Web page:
Spain was ranked 11th out of 110 countries in the 2017 Elcano Global Presence Index, which measures the results of internationalisation, up from 12th in 2016 (see Figure 1).
|1. United States||2,494.1||11. Spain||233.7|
|2. China||840.7||12. South Korea||225.8|
|4. Germany||618.5||14. Switzerland||190.4|
|5. France||531.6||15. Australia||185.5|
|6. Japan||518.1||16. Belgium||185.5|
|7. Russia||380.3||17. Singapore||127.7|
|8. Canada||337.4||18. Sweden||126.4|
|9. Netherlands||297.3||19. Brazil||118.9|
|10. Italy||271.1||20. Saudi Arabia||113.3|
The index, the result of adding together 16 indicators of external projection which are aggregated according to the criteria of experts in international relations, measures the ability of countries to project themselves beyond their borders and the extent to which they are participating in and shaping the process of globalisation.
It measures global presence based on three dimensions. First, it ranks a country’s economic presence, including outward foreign direct investment and other elements such as energy, services and exports. Second, it assesses a country’s military presence, which is determined by the number of troops deployed abroad and the equipment available for deployment, Third, it includes statistics on a country’s soft presence, which is based on a wide number of factors including exports of cultural products, tourist arrivals and official development aid.
The index does not measure power nor does it reflect the effort of countries to achieve greater internationalisation or the openness of countries. Instead it shows the results of internationalisation and examines the external projection of countries more than the way in which they absorb the external action of other countries within their national territory. The index thus takes into account the exports of manufactured goods, for example, but disregards the imports. By comparing a state’s presence with its actual power (or influence), it is possible to gauge the extent to which it is punching above or below its weight. Spain is regarded as pinching below its weight.
Spain’s economic presence (58.3% of its total global presence) was unchanged over 2016, while its military presence (10.2%) was slightly lower and its soft presence (31.5%) a tad higher (see Figure 2). Spain was ranked 12th in economic presence, 17th in military presence and 9th in the soft dimension.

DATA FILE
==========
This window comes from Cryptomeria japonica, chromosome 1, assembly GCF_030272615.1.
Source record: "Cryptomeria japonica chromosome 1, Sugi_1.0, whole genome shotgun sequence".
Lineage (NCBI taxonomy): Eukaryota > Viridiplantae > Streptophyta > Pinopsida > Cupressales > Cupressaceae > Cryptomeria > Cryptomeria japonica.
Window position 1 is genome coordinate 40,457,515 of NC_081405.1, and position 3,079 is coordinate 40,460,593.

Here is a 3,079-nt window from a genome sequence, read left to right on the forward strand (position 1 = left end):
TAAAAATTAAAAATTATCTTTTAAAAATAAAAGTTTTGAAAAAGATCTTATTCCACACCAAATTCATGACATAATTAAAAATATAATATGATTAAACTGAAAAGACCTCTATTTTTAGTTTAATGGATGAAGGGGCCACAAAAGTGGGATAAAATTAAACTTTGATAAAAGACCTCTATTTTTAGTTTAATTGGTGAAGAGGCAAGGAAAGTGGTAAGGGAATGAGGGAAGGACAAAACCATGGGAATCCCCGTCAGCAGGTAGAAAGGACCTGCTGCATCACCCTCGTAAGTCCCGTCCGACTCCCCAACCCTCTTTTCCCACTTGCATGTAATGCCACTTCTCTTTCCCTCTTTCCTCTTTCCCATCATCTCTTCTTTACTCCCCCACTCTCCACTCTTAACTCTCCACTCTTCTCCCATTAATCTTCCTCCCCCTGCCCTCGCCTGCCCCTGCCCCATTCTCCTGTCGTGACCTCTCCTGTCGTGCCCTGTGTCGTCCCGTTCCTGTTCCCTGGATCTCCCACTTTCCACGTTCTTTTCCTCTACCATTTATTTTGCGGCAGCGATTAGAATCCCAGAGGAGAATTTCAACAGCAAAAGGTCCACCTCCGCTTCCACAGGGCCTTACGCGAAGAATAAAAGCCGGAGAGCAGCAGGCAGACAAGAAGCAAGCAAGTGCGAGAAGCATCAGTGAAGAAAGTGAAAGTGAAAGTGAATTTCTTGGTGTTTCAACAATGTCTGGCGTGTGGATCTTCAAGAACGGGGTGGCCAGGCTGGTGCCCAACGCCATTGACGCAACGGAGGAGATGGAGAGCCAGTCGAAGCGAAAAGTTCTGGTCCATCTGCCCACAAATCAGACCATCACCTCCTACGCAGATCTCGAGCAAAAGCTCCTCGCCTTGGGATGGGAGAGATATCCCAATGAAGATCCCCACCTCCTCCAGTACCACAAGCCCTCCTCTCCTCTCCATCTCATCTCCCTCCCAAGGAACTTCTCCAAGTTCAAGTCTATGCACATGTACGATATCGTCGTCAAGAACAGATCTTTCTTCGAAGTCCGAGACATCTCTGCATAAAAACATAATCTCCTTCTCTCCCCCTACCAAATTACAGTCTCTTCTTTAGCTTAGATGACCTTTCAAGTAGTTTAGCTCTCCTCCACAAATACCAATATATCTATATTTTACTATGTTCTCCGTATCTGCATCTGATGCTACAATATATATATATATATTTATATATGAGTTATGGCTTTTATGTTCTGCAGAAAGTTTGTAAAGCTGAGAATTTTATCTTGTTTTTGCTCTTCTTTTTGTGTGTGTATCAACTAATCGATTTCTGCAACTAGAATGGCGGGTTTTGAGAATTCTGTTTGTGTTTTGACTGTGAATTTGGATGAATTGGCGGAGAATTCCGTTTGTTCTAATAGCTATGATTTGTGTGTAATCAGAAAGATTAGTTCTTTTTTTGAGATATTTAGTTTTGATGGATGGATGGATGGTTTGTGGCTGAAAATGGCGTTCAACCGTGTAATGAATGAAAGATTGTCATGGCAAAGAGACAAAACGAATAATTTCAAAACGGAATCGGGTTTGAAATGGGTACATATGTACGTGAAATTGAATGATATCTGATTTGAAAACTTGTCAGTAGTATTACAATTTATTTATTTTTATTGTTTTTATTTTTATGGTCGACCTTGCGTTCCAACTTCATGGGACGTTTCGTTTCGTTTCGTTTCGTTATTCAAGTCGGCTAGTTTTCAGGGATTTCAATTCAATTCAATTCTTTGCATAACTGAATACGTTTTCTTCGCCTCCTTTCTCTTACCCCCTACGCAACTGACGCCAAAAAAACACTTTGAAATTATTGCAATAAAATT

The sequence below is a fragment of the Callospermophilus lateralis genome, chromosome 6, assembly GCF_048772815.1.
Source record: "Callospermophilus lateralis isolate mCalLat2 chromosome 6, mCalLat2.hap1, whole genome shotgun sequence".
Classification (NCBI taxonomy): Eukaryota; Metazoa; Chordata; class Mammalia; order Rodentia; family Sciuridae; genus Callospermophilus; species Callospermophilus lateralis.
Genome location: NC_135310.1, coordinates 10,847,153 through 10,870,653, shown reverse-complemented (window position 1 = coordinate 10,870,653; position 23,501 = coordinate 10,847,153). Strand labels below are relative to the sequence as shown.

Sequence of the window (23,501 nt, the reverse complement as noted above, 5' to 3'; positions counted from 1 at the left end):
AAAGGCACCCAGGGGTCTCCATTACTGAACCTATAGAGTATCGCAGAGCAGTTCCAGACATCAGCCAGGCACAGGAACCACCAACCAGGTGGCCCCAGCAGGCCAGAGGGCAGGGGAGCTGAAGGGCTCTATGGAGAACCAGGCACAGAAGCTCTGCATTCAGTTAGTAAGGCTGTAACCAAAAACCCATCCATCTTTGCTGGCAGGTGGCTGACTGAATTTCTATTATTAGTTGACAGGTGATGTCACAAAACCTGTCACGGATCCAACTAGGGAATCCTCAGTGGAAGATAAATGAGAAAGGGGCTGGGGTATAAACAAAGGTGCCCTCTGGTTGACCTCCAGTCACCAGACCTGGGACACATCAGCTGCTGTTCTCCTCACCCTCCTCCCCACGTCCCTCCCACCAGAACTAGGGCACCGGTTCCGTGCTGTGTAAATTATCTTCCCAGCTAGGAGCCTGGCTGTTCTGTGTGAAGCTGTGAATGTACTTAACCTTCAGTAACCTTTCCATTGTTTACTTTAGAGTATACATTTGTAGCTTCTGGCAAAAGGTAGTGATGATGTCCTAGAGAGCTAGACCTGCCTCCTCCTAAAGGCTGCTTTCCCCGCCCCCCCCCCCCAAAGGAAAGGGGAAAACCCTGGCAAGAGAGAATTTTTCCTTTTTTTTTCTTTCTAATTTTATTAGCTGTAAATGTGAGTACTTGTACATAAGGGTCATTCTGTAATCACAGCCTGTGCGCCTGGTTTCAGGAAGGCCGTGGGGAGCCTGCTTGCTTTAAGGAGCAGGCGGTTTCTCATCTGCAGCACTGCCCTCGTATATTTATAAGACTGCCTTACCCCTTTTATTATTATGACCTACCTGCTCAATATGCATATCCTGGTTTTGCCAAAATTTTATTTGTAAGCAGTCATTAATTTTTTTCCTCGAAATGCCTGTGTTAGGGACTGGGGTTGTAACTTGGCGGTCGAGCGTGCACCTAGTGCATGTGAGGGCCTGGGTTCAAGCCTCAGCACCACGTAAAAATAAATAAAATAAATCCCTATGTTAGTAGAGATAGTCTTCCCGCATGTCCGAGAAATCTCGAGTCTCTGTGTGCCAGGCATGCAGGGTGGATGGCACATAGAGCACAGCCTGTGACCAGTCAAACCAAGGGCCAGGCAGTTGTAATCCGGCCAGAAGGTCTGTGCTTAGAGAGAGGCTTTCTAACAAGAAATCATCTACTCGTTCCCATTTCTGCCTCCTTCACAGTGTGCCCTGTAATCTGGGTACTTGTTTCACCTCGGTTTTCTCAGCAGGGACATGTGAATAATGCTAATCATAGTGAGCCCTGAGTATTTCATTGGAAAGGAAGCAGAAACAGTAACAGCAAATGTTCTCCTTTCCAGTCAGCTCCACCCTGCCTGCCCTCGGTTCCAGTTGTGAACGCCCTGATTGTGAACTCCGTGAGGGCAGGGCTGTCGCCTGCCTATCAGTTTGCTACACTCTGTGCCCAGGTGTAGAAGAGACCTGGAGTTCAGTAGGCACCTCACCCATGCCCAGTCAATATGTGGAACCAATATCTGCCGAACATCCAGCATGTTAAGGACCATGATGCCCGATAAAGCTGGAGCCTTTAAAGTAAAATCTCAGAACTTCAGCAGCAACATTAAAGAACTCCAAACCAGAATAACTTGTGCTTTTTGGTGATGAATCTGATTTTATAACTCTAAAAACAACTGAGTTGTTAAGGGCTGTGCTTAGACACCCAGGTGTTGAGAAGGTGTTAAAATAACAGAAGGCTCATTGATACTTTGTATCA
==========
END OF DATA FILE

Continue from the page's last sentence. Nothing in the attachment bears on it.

|% of global presence||47.5||50.1||57.1||62.0||61.3||59.6||58.2||58.3|
|% of global presence||30.5||26.0||19.6||13.9||15.0||10.0||10.6||10.2|
|% of global presence||22.0||23.9||23.2||24.9||26.5||30.4||31.2||31.5|
|Global presence index value||106.9||129.7||176.8||284.3||261.0||240.6||226.8||233.7|
|Position in the index||12||11||11||11||11||11||12||11|
|% share of presence|
The soft presence has risen virtually every year since 2010, as a result of the increased contributions of culture, tourism and migration. This presence has weathered the country’s economic crisis (GDP shrank 9.2% between 2008 and 2013, and the pre-crisis level was not recovered until 2017) better than the economic dimension. The contribution of the soft dimension to Spain’s global presence rose from 24.9% in 2010 to 31.5% last year.
Close to 60% of Spain’s presence in the Elcano European Presence Index, which ranks the country 7th out of the 28 EU nations, is due to its soft dimension. The country received close to 82 million tourists in 2017, the second largest number in the world, and at the beginning of this year the number of foreigners in Spain stood at 4.7 million.
The economic dimension’s contribution to the global presence dropped from 62% in 2010 to 58.3%, largely due to the fall in the stock of outward direct investment from $653.2 billion to $597.2 billion in 2017, according to UNCTAD. The surge in exports of goods –from €186.8 billion to €277.1 billion over the same period– was not sufficient to offset the decline in investment abroad and maintain the contribution of the economic dimension.
The military’s share dropped from 13.9% to 10.2%, reflecting, among other things, the decommissioning of the Príncipe de Asturias aircraft carrier in 2013.
Europe, as one would expect, dominates the international distribution of Spain’s global presence. Its top 15 presence destinations in 2016, according to a prior report by Elcano, were the UK (13.5%, around the same proportion as all of Latin America), France (7.5%), the US (7.3%), Germany (7.1%), Italy (4.1%), Turkey (4%), Portugal (3.7%), Brazil (2.9%), Mexico (2.8%), China (2.4%), Belgium (1.8%), Venezuela (1.5%), Chile (1.4%), Morocco (1%) and Canada (1%)1. The relative importance of Latin America can be seen from the fact that Spain exports more to Portugal than to Latin America (7.5% of total exports vs. 5.6%).
Spain’s global index value doubled between 1990 and 2017, underscoring the extent to which the country has reasserted itself into the international community since the transition to democracy from the Franco dictatorship (1939-75), a process that coincided with globalization. Spain joined NATO in 1982, the European Union in 1986 and the euro zone in 1999.
The country’s share of the global presence index rose from 1.4% to 2.1% between 1990 and 2017, while Germany’s dropped from 6.4% to 5.6%, France’s from 6.6% to 4.8% and Italy’s from 3.2% to 2.4%, not much higher than Spain and something that few would have thought possible 40 years ago. Furthermore, Spain’s per capita income on a purchasing power parity basis (used to compare income levels in different countries) overtook Italy’s last year.
1 The 2017 figures by countries will not be published until later this year and will be very much in line with those of 2016.